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Alexandra Morton's letter to the fisheries minister on missing sockeye
By Charlie Smith
Fish biologist Alexandra Morton wrote a letter last night to Fisheries Minister Gail Shea regarding this year's dismal return of sockeye salmon to the Fraser River. Straight.com decided to publish the letter in full:
Dear Fisheries Minister Shea:
I am following the news that DFO is reporting 11 million sockeye salmon have vanished. The magnitude, social impact and trajectory of this fishery failure is on a par with the collapse of Canada’s Atlantic cod. Scientists have published on what went wrong within DFO to allow the cod, one of earth’s most abundant food resources to collapse. They identified political distortion of the science as a critical factor. They argue the public was not accurately informed as the collapse was underway.
(Hutchings, J.A., Walters, C., and Haedrich, R.L. 1997. Is scientific inquiry incompatible with government information control? Can. J. Fish. Aquat. Sci. 54: 1198–1210. )
This brings me to several recent comments in the media attributed to high-ranking DFO employees. Bary [sic] Rosenburger, DFO area director for the Fraser, describes the Fraser sockeye collapse as unexpected and that DFO doesn’t know what happened (Globe and Mail, Aug 13, 2009). But the next day he goes on to say it does not look like fish farms are responsible (BCLocalNews.com).
On August 15, Paul Sprout, Pacific Region Director for DFO published a letter in the Globe and Mail “Sea lice from fish farms are not the explanation of this year’s extremely poor marine survival of Fraser River sockeye...”
Given both the importance of the Fraser sockeye to the BC economy, ecology and First Nations; and the analysis that DFO political interference with science may have allowed the east coast cod to collapse, it is reasonable to ask what science did Sprout and Rosenburger use to inform the public that fish farms are not responsible for this sockeye collapse?
Two of your highest ranking employees involved with this fishery have publicly exonerated the fish farmers, an industry associated with catastrophic salmon collapse worldwide (Ford and Myers 2008) and here in BC (Krkosek et al 2007).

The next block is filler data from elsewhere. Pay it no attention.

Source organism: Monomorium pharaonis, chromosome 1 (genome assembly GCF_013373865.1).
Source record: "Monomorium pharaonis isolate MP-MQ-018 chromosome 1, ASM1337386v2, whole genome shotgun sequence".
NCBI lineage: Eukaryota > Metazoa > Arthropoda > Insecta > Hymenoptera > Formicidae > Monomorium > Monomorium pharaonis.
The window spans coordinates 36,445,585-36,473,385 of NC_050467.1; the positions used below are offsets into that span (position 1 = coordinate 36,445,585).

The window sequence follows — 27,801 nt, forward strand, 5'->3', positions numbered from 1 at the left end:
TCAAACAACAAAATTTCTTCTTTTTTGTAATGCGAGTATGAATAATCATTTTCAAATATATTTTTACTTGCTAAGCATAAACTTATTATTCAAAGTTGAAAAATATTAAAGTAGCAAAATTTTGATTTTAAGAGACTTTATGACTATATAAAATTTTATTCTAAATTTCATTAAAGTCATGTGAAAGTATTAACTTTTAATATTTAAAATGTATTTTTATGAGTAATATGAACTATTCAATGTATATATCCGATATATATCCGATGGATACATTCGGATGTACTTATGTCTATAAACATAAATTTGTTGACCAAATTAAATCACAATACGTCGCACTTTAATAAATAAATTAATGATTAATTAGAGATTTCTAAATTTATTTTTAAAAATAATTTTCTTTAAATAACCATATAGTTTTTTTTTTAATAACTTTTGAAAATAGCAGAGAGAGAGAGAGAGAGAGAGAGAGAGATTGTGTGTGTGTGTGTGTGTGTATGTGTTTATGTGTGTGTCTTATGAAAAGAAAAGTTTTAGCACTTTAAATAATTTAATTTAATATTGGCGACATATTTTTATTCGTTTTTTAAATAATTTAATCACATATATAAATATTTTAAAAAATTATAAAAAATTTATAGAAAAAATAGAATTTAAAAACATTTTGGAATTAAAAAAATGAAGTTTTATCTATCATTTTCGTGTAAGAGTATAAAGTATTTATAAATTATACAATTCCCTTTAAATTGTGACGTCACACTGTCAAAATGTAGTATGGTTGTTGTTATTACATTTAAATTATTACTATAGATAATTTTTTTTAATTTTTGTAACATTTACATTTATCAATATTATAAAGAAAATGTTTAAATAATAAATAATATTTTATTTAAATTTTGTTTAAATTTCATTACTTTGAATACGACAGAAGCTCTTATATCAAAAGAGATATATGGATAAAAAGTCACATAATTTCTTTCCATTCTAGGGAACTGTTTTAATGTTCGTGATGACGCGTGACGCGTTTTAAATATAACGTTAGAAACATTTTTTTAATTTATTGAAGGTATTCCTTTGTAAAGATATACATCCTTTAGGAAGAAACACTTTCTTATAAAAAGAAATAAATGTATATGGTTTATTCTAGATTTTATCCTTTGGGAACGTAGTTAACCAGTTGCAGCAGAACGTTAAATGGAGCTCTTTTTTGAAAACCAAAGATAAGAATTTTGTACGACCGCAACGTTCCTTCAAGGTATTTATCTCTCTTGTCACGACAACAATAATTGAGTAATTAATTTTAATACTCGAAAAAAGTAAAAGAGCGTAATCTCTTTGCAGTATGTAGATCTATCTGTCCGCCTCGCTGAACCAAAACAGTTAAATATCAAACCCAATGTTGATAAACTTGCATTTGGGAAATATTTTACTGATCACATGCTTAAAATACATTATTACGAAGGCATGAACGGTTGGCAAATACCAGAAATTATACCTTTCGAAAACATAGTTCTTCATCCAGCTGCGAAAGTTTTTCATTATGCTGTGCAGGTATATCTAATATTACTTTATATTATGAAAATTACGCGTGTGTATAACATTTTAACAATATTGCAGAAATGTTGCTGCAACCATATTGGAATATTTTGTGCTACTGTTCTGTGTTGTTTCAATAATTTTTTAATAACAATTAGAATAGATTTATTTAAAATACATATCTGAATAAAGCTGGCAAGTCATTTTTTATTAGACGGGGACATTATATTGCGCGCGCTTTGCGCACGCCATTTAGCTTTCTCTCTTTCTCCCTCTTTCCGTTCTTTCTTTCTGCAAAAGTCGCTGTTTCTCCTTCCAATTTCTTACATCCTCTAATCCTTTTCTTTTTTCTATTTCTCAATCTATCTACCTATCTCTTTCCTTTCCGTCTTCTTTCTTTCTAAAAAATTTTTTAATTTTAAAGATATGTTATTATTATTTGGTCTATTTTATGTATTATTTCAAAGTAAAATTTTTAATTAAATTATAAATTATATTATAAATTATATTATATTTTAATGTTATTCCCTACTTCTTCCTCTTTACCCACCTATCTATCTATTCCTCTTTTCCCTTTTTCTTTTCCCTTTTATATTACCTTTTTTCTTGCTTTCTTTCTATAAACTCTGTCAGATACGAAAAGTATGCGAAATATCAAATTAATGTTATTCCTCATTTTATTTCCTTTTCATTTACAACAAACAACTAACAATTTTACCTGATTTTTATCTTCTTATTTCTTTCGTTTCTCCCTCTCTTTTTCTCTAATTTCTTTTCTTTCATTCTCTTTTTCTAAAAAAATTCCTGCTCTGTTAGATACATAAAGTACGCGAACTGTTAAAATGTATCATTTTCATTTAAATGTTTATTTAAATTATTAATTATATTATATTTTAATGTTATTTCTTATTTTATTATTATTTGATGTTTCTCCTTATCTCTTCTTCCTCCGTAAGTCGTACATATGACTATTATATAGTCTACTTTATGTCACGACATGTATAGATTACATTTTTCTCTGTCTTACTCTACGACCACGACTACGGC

The most recent past catastrophic BC wild salmon collapse was in 2002 when 99% of the Broughton pink salmon failed to return. The Pink Salmon Action Plan temporarily removed farm salmon from the Broughton pink salmon migration route and the next generation of pink salmon returned at the highest survivorship ever recorded for the species (Beamish et al 2006). That management decision was reversed and the stock collapsed again.
Dr. Brian Riddell of the Pacific Salmon Foundation suggests that answers to the fate of these sockeye may lie in what happened to them right after they left the Fraser River, before they reached the open ocean. I and others did examine this run of sockeye shortly after they left the Fraser River. We were the last scientists to see these fish before they disappeared, and they had up to 28 sea lice on them as they passed the salmon farms off Campbell River.
Before you reply that DFO’s Dr. Simon Jones says young salmon are highly resistant to lice, please review his publications. I do not find the data in his studies to support this claim once the lice are attached to the fish. Many international scientific papers run contrary to Dr. Jones’ assertions.
I cannot tell you that fish farms definitely killed all 11 million missing Fraser sockeye, but fish farms most certainly are involved because DFO and the Province of BC sited them on the Fraser River migration route. The missing sockeye did swim through fish farm effluent. Rather than exempting fish farms from your investigation you must order complete disclosure of the health and number of farm salmon on the missing Fraser sockeye migration route in 2006-present. And we, the people of Canada and beyond, need to know why DFO is exonerating fish farms in the first few days of the investigation on what happened to one of earth’s most generous human food supplies?
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